you a hundred times that when returned. you come into a room where any one is “Go up to the third story, where you sitting, you must be quiet. Go up-stairs first started from, and come down quietly this moment, and don't let me see your all the way, or you shall not have a mouthface for an hour.”
ful of supper." The boy became sulky in an instant, and “I don't want to," whined the boy. stood where he was, pouting sadly.
“Go up, I tell you, this instant, or I “ Did you hear what I said ? Go up- will send you to bed without anything to stairs this moment!”
eat." Mrs. Burton spoke in an angry tone, This was a threat that former experience and looked quite as angry as she spoke. had taught him might be executed, and so le
Slowly moved the boy toward the door, deemed it better to submit than to pay too a scowl darkening his face, that was but a dearly for having his own way. The dismoment before so bright and cheerful. His tance to the third story was made in a few steps were too. deliberate for the over- light springs, and then he came pattering excited feelings of the mother ; she sprang down as lightly, and took his place at the towards him, and seizing him by the arm table quickly, but silently, pashed him from the room, and closed the " There-there, not too fast; you've got door loudly after him.
plenty to eat, and time enough to eat it in." "I declare I am out of all heart !" she Harry settled himself down to the table exclaimed, sinking down upon a chair. “ It as quietly as his mercurial spirits would let is line upon line, and precept upon pre- him, and tried to wait until he was helped ; cept, but all to no good purpose.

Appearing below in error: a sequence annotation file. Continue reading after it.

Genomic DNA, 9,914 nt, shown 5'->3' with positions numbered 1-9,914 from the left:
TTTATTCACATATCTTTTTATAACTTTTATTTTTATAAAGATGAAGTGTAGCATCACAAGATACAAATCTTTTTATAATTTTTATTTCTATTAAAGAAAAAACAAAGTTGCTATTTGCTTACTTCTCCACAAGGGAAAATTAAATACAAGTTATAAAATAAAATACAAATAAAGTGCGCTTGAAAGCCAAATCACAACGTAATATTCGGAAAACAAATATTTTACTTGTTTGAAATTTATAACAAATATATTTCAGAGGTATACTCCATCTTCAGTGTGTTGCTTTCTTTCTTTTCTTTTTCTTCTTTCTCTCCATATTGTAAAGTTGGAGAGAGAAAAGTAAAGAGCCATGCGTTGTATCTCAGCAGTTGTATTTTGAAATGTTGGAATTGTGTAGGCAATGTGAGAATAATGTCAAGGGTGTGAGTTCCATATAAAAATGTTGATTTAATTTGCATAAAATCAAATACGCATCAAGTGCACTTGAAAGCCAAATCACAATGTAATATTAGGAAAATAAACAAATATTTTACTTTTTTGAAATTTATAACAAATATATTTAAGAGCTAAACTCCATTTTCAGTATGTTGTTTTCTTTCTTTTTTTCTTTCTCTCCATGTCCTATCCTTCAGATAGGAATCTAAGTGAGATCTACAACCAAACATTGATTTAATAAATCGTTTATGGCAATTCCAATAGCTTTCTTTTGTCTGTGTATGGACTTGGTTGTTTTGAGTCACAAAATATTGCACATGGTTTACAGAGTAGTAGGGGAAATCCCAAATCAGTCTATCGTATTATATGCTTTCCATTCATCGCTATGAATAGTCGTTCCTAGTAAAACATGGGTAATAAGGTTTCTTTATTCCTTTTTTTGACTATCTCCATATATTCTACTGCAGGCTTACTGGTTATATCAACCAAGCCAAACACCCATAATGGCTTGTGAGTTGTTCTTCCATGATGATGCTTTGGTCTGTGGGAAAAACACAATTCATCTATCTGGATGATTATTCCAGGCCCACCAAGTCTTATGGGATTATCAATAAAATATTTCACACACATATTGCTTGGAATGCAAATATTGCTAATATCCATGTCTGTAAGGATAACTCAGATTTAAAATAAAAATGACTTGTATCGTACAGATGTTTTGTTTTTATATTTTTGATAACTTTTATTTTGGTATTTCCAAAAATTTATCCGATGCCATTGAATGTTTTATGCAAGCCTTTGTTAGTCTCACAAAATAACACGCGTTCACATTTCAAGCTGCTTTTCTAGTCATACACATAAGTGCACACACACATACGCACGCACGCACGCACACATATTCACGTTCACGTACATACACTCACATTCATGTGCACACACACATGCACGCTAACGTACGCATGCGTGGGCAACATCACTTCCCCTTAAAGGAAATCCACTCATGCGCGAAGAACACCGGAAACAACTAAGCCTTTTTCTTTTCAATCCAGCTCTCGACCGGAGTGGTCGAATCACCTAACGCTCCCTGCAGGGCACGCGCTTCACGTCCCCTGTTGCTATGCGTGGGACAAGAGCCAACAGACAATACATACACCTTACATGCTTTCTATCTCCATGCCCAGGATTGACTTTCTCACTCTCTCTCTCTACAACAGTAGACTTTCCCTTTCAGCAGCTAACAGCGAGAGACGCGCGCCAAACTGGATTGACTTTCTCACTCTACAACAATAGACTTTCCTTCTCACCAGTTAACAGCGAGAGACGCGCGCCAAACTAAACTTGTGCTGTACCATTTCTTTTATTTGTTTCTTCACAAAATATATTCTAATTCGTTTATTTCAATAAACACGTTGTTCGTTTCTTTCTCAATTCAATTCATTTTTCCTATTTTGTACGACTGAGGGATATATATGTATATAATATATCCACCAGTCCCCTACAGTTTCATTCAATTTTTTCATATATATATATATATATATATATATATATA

That but spite of his efforts to do so, bis boy will break my heart yet!”,
hand went over into the bread-basket. A Mr. Burton said notbing, but he saw look from his mother caused him to drop plainly enough that it was not all the the slice be had lifted; it was not a look in child's fault. He doubted the use of which there was much affection. While coming out and saying this unequivocally, waiting to be helped, his hands were busy although he had often and often been on with his knife and fork, making a most unthe point of doing so involuntarily. He
pleasant clatter. knew the temper of his wife so well, and “Put down your hands !” barshly spoken, her peculiar sensitiveness about everything remedied this evil, or rather sent the active that looked like charging any fault upon
movement from the little fellow's hands to herself, that he feared more harm than his feet, that commenced a swinging mo
tion, his heels striking noisily against the chair.
“Keep your feet still !" caused this to
happy all the while. I dislike to be scol ing him for ever, but what can I do? 11 did not curb him in some way, there wou be no living in the house with him. I 8 afraid he will cause a world of trouble."
Mr. Burton sat silent. He wanted to s a word on the subject; but he feared th its effect might not be what he desired.
“I wish you would advise me what do, Mr. Burton,” his wife said, a liti petulantly. " You sit and don't say single word, as if you had no kind of i terest in the matter. What am I to di I have exhausted all my own resources, ai feel
Tel. There is a way which
, if you adop
After one or two more reproofs, the boy was then left to himself. As soon as he received his cup of tea, he poured the entire contents into his saucer, and then tried to lift it steadily to his lips. In doing so he spilled a third of the contents upon the table-cloth.
A box on the ears and a storm of angry words rewarded this feat.